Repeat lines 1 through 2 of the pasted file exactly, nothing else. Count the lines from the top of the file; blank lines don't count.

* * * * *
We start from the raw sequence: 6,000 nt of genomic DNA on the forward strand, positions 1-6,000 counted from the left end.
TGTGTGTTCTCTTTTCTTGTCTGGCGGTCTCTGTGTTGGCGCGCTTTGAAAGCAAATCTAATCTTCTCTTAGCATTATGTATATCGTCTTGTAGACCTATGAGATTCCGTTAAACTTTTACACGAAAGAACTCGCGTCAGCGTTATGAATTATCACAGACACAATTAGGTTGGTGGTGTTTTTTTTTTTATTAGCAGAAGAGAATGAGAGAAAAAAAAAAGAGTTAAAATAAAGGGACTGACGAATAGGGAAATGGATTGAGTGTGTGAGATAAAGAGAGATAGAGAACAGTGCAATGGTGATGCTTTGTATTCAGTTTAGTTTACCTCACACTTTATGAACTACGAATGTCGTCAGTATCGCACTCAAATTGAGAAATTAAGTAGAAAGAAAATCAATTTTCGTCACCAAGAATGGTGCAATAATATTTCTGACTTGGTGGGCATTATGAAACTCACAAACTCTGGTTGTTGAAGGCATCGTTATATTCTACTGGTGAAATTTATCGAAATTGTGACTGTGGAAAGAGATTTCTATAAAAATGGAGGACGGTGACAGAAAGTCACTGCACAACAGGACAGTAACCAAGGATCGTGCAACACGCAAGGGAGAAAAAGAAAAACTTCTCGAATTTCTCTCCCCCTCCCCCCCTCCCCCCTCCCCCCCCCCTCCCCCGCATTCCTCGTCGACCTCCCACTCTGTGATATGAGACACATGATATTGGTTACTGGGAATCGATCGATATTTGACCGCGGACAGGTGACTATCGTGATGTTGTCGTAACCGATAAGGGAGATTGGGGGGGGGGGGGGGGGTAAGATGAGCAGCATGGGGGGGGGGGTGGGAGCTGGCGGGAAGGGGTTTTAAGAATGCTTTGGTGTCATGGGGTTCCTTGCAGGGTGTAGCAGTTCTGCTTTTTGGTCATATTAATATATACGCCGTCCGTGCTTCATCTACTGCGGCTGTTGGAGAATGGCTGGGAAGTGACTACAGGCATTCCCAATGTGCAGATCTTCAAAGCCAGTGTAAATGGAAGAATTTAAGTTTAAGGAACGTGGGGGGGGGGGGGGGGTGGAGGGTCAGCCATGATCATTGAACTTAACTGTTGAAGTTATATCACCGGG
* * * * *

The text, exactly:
We start from the raw sequence: 6,000 nt of genomic DNA on the forward strand, positions 1-6,000 counted from the left end.
TGTGTGTTCTCTTTTCTTGTCTGGCGGTCTCTGTGTTGGCGCGCTTTGAAAGCAAATCTAATCTTCTCTTAGCATTATGTATATCGTCTTGTAGACCTATGAGATTCCGTTAAACTTTTACACGAAAGAACTCGCGTCAGCGTTATGAATTATCACAGACACAATTAGGTTGGTGGTGTTTTTTTTTTTATTAGCAGAAGAGAATGAGAGAAAAAAAAAAGAGTTAAAATAAAGGGACTGACGAATAGGGAAATGGATTGAGTGTGTGAGATAAAGAGAGATAGAGAACAGTGCAATGGTGATGCTTTGTATTCAGTTTAGTTTACCTCACACTTTATGAACTACGAATGTCGTCAGTATCGCACTCAAATTGAGAAATTAAGTAGAAAGAAAATCAATTTTCGTCACCAAGAATGGTGCAATAATATTTCTGACTTGGTGGGCATTATGAAACTCACAAACTCTGGTTGTTGAAGGCATCGTTATATTCTACTGGTGAAATTTATCGAAATTGTGACTGTGGAAAGAGATTTCTATAAAAATGGAGGACGGTGACAGAAAGTCACTGCACAACAGGACAGTAACCAAGGATCGTGCAACACGCAAGGGAGAAAAAGAAAAACTTCTCGAATTTCTCTCCCCCTCCCCCCCTCCCCCCTCCCCCCCCCCTCCCCCGCATTCCTCGTCGACCTCCCACTCTGTGATATGAGACACATGATATTGGTTACTGGGAATCGATCGATATTTGACCGCGGACAGGTGACTATCGTGATGTTGTCGTAACCGATAAGGGAGATTGGGGGGGGGGGGGGGGGTAAGATGAGCAGCATGGGGGGGGGGGTGGGAGCTGGCGGGAAGGGGTTTTAAGAATGCTTTGGTGTCATGGGGTTCCTTGCAGGGTGTAGCAGTTCTGCTTTTTGGTCATATTAATATATACGCCGTCCGTGCTTCATCTACTGCGGCTGTTGGAGAATGGCTGGGAAGTGACTACAGGCATTCCCAATGTGCAGATCTTCAAAGCCAGTGTAAATGGAAGAATTTAAGTTTAAGGAACGTGGGGGGGGGGGGGGGGTGGAGGGTCAGCCATGATCATTGAACTTAACTGTTGAAGTTATATCACCGGG